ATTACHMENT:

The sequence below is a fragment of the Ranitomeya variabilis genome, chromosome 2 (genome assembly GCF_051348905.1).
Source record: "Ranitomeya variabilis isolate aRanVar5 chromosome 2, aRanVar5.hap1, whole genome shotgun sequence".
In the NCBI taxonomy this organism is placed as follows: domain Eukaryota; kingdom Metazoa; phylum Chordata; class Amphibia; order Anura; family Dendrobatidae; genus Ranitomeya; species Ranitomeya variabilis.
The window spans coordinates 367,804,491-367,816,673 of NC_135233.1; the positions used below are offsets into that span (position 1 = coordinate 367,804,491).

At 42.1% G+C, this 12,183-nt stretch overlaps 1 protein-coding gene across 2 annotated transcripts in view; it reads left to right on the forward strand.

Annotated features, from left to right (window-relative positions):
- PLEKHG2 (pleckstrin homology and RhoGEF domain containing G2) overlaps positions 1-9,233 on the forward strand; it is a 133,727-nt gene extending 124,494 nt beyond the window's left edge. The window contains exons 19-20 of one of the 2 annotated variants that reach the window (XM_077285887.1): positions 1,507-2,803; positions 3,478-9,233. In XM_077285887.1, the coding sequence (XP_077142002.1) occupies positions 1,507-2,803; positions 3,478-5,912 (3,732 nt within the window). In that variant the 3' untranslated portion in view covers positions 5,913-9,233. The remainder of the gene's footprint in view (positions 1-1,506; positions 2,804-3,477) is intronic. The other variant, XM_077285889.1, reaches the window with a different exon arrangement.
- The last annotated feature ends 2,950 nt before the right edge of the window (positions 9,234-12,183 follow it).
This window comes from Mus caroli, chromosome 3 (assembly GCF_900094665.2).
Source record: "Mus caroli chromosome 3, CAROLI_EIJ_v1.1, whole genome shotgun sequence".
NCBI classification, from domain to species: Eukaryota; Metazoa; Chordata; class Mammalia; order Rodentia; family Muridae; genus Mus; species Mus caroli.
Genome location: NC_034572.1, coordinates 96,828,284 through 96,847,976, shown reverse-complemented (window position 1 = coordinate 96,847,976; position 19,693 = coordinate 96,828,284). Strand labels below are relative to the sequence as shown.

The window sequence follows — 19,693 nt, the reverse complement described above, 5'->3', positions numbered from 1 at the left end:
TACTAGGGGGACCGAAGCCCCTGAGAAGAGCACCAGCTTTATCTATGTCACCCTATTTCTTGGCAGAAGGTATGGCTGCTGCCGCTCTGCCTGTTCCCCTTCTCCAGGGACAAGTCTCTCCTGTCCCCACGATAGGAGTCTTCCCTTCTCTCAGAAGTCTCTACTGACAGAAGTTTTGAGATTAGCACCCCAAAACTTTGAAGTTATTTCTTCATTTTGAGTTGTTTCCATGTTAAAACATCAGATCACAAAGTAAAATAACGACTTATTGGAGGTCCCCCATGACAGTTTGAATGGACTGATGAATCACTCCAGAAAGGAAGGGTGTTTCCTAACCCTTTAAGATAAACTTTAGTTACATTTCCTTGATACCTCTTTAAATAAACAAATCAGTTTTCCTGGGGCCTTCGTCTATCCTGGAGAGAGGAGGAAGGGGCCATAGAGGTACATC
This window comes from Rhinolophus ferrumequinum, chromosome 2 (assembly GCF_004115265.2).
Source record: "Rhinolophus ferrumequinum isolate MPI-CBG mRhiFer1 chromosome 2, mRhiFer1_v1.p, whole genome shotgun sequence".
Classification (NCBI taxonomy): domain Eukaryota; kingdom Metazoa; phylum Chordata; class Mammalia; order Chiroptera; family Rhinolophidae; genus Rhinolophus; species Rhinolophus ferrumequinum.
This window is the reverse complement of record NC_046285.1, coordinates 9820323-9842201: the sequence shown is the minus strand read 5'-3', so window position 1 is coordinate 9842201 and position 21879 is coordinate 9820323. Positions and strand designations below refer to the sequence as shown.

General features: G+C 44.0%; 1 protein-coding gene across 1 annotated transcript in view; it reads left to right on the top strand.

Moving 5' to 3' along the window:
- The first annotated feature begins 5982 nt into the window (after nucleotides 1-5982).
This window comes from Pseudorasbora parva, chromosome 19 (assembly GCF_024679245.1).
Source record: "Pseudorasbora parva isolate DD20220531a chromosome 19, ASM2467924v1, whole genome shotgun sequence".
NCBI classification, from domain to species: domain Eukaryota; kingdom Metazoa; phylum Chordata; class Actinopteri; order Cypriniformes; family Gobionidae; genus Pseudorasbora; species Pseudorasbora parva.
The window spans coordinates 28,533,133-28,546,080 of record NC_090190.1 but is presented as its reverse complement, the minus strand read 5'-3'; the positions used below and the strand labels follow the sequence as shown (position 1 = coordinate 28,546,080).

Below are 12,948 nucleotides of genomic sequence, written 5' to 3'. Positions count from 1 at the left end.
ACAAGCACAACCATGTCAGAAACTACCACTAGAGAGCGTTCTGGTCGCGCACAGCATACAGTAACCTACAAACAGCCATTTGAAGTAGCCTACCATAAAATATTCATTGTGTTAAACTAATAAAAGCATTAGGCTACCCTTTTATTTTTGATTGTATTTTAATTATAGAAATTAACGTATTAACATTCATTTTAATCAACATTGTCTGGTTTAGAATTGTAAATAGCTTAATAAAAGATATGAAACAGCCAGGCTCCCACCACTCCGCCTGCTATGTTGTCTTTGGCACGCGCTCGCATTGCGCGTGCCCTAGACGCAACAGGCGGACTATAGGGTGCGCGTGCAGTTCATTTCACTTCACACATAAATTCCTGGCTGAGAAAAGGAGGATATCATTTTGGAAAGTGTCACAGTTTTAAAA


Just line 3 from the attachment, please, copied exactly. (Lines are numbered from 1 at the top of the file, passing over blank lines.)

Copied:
In the NCBI taxonomy this organism is placed as follows: domain Eukaryota; kingdom Metazoa; phylum Chordata; class Amphibia; order Anura; family Dendrobatidae; genus Ranitomeya; species Ranitomeya variabilis.